POPPING OUT TO
Copyright 2002 www.variety.com
[ January 18th 2002 ]
ago not many dance bands bothered with albums.
Back then, dance music was all about smash hit
singles -songs that dominated dancefloors for
months, crashed in and out of the pop charts,
turned up later on a couple of club compilations,
then vanished to the vaults of dance history.
mid-1990s, however, dance artists' albums were
all over the place, though most weren't worth
the plastic they were pressed on. To succeed bands
had to expand their sound, rifle through old records
for other influences and, most importantly, make
music that was both pumping enough for dancefloors
and melodic enough to listen to at home.
no surprise then that the best dance artists tend
to be well-educated, rather boring boys obsessed
with new technology. Which pretty much sums up
the Chemical Brothers. Former history students
who met in the early 1990s at Manchester University,
Tom Rowlands and Ed Simons are the sort who spend
hours in the studio getting a drum sound just
right or tweaking the frequency of beats. Then
they'll seek out obscure samples and mess with
them so much that you can't tell where they came
from. The result is Come With Us (Virgin), their
fourth studio album and a record that already
sounds like one of the highlights of 2002.
has a retro-futuristic feel. Come With Us, the
album opener, begins with a booming voice over
frantic, sampled strings. "Come with us and leave
your Earth behind/Bright and clear/We see the
light/All the universe is at your side ..." Thundering
beats drop in and out, there's a bit of Bootsy-like
disco-funk, some rigid techno, an acid xylophone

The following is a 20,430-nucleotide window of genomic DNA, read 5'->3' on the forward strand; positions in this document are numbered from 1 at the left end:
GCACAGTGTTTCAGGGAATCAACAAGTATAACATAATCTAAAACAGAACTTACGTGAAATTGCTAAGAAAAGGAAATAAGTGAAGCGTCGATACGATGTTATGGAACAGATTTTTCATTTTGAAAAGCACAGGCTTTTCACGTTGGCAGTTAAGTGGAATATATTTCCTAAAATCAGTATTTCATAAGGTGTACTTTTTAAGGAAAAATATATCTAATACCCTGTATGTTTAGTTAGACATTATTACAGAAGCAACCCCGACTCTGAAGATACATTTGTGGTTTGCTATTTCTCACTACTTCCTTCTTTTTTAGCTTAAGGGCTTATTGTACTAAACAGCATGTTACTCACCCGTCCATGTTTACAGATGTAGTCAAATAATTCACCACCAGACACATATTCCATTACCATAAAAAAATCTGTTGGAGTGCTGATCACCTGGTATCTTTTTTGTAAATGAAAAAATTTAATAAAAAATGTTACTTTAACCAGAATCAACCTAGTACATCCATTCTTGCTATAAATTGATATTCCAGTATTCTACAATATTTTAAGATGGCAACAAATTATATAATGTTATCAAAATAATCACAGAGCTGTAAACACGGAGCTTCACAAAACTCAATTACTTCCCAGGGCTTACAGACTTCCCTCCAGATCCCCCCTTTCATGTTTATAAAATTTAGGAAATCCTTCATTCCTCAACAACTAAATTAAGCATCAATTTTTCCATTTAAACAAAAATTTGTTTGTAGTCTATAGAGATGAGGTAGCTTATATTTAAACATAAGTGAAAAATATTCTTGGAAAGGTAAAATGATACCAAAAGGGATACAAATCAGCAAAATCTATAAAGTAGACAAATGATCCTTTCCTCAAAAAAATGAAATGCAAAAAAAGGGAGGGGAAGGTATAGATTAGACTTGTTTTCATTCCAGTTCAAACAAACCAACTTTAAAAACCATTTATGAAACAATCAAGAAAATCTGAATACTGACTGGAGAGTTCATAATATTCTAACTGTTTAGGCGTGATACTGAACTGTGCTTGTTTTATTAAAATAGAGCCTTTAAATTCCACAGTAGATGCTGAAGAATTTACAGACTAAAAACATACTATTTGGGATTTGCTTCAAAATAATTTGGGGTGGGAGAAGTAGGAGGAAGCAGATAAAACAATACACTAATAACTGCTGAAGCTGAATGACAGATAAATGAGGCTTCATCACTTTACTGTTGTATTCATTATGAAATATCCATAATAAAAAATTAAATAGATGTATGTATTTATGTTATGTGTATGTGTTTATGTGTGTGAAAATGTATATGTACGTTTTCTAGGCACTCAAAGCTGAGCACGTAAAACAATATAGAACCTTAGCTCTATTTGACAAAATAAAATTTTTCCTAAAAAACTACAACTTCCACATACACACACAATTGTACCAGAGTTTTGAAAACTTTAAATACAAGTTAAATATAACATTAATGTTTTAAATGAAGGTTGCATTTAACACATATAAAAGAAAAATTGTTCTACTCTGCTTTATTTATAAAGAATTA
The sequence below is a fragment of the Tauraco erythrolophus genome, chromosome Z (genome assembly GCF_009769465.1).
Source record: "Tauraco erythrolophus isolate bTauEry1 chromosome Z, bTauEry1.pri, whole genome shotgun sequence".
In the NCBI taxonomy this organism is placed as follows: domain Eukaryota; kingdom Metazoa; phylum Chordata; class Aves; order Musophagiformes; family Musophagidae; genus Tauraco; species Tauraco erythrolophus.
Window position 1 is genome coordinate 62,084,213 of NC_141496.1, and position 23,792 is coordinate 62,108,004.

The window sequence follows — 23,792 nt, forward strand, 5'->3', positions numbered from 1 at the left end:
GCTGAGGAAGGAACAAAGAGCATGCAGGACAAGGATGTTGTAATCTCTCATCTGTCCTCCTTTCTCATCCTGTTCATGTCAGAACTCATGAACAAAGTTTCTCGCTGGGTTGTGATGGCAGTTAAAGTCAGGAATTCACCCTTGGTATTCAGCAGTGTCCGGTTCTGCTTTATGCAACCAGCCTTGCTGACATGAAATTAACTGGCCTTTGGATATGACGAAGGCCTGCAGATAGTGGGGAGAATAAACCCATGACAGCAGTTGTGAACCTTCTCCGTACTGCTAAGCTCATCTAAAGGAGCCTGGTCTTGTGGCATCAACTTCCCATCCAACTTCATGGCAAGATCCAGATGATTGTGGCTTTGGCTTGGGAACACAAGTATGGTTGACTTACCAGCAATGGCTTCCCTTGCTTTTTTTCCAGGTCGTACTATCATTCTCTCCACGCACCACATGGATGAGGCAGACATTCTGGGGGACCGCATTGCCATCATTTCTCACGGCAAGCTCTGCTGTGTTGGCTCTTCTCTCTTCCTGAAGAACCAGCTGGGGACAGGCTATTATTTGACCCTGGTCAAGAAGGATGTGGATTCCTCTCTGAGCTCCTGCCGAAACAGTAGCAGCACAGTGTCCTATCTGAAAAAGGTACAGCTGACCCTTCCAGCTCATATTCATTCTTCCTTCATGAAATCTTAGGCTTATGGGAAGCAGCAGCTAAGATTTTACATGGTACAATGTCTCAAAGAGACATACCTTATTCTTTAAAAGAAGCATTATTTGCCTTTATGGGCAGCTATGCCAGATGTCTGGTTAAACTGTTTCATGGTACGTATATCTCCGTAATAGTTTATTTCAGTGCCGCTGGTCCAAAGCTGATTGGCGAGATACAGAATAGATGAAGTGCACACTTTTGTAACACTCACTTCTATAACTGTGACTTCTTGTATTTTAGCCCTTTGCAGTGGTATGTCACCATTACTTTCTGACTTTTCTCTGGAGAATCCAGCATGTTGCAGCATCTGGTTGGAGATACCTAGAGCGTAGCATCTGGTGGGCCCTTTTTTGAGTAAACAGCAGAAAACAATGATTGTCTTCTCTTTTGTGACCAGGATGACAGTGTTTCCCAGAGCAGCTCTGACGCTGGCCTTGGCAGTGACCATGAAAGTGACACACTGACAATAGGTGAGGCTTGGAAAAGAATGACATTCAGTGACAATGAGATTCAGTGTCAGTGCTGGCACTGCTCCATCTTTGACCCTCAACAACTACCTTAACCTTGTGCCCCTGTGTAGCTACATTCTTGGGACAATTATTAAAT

(you'll know what I mean when you hear it) and
what sounds like a little army of aliens shouting
"What? What? What?".
Brothers might not be the most effervescent people
in pop, but thankfully on record they have a healthy
sense of humour. On the one hand, their songs
are a brutally efficient amalgam of different
dance trends. On the other, there is always a
dollop of old-fashioned soul and enough silly
sounds, samples and handclaps to stop the songs
becoming too serious.
in Afrika takes in tribal drums, rattling percussion,
squalling techno, deep dub, rave whistles and
an Afrika-ka-ka-ka sample. Like most of the songs
on the album, it changes pace and pitch several
times over, leaving you wondering if maybe you
have skipped on to the next song. Then there is
Galaxy Bounce, which was featured on last year's
Tomb Raider soundtrack. This is old-school Chemicals,
irresistible electro-disco that shoots the 1970s
into the 21st century and urges you to go out
the current single Star Guitar borrows beats and
a buzzy bassline from New Order, throws in a whispered
female vocal sample and switches between Orb-like
ambience and frantic, arms-in-the-air techno.
The moody Hoops takes the tempo down briefly with
an acoustic guitar-backed intro but, before you
know it, turns into galloping disco. Meanwhile,
Denmark boasts bells, whistles and bass in what
sounds like a crazy tribute to primetime Prince,
and Pioneer Skies evokes a hazy Ibiza sunrise.
most straightforward songs on Come With Us are
those featuring the guest vocalists Beth Orton
and Richard Ashcroft. The former, The State We're
In, lays Orton's ethereal vocals over a stoned
soundscape. The latter, The Test, is the album's
only real disappointment. Ashcroft tries too hard
to be Mick Jagger and the result is oddly uninvolving.
Still, The Test is the final track on the album,
so you can always skip it and go back to the beginning.